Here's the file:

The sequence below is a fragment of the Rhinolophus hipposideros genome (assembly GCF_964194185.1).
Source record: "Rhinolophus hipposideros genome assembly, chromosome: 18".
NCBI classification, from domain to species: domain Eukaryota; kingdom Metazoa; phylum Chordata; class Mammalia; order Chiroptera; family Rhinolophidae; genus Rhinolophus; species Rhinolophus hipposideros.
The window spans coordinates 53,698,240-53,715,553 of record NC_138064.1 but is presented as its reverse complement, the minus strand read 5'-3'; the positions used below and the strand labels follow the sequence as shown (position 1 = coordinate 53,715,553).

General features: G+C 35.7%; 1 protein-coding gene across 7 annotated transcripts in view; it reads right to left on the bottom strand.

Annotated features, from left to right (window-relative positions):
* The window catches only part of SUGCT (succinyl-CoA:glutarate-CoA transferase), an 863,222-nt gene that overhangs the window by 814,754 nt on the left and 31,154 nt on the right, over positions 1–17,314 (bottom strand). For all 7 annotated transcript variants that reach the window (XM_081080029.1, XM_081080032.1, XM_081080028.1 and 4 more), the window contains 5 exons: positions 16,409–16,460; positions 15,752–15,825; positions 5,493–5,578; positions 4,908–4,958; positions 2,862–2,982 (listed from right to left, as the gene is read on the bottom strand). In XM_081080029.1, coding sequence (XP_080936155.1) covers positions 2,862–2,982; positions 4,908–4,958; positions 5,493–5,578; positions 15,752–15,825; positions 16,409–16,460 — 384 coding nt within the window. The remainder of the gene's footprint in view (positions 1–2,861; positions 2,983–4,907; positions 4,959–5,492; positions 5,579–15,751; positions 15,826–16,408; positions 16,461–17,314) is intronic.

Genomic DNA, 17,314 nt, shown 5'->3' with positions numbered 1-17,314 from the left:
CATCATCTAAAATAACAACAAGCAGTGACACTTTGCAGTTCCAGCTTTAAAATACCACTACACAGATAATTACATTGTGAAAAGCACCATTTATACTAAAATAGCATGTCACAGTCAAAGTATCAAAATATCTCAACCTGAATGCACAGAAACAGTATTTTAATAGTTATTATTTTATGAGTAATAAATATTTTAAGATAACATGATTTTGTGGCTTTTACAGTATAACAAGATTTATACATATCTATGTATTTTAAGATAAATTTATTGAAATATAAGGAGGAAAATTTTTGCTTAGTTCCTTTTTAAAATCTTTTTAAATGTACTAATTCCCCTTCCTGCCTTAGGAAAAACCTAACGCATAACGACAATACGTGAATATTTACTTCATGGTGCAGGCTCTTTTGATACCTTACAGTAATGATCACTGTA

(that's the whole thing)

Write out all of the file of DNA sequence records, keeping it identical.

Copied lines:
The sequence below is a fragment of the Rhinolophus hipposideros genome (assembly GCF_964194185.1).
Source record: "Rhinolophus hipposideros genome assembly, chromosome: 18".
NCBI classification, from domain to species: domain Eukaryota; kingdom Metazoa; phylum Chordata; class Mammalia; order Chiroptera; family Rhinolophidae; genus Rhinolophus; species Rhinolophus hipposideros.
The window spans coordinates 53,698,240-53,715,553 of record NC_138064.1 but is presented as its reverse complement, the minus strand read 5'-3'; the positions used below and the strand labels follow the sequence as shown (position 1 = coordinate 53,715,553).

General features: G+C 35.7%; 1 protein-coding gene across 7 annotated transcripts in view; it reads right to left on the bottom strand.

Annotated features, from left to right (window-relative positions):
* The window catches only part of SUGCT (succinyl-CoA:glutarate-CoA transferase), an 863,222-nt gene that overhangs the window by 814,754 nt on the left and 31,154 nt on the right, over positions 1–17,314 (bottom strand). For all 7 annotated transcript variants that reach the window (XM_081080029.1, XM_081080032.1, XM_081080028.1 and 4 more), the window contains 5 exons: positions 16,409–16,460; positions 15,752–15,825; positions 5,493–5,578; positions 4,908–4,958; positions 2,862–2,982 (listed from right to left, as the gene is read on the bottom strand). In XM_081080029.1, coding sequence (XP_080936155.1) covers positions 2,862–2,982; positions 4,908–4,958; positions 5,493–5,578; positions 15,752–15,825; positions 16,409–16,460 — 384 coding nt within the window. The remainder of the gene's footprint in view (positions 1–2,861; positions 2,983–4,907; positions 4,959–5,492; positions 5,579–15,751; positions 15,826–16,408; positions 16,461–17,314) is intronic.

Genomic DNA, 17,314 nt, shown 5'->3' with positions numbered 1-17,314 from the left:
CATCATCTAAAATAACAACAAGCAGTGACACTTTGCAGTTCCAGCTTTAAAATACCACTACACAGATAATTACATTGTGAAAAGCACCATTTATACTAAAATAGCATGTCACAGTCAAAGTATCAAAATATCTCAACCTGAATGCACAGAAACAGTATTTTAATAGTTATTATTTTATGAGTAATAAATATTTTAAGATAACATGATTTTGTGGCTTTTACAGTATAACAAGATTTATACATATCTATGTATTTTAAGATAAATTTATTGAAATATAAGGAGGAAAATTTTTGCTTAGTTCCTTTTTAAAATCTTTTTAAATGTACTAATTCCCCTTCCTGCCTTAGGAAAAACCTAACGCATAACGACAATACGTGAATATTTACTTCATGGTGCAGGCTCTTTTGATACCTTACAGTAATGATCACTGTA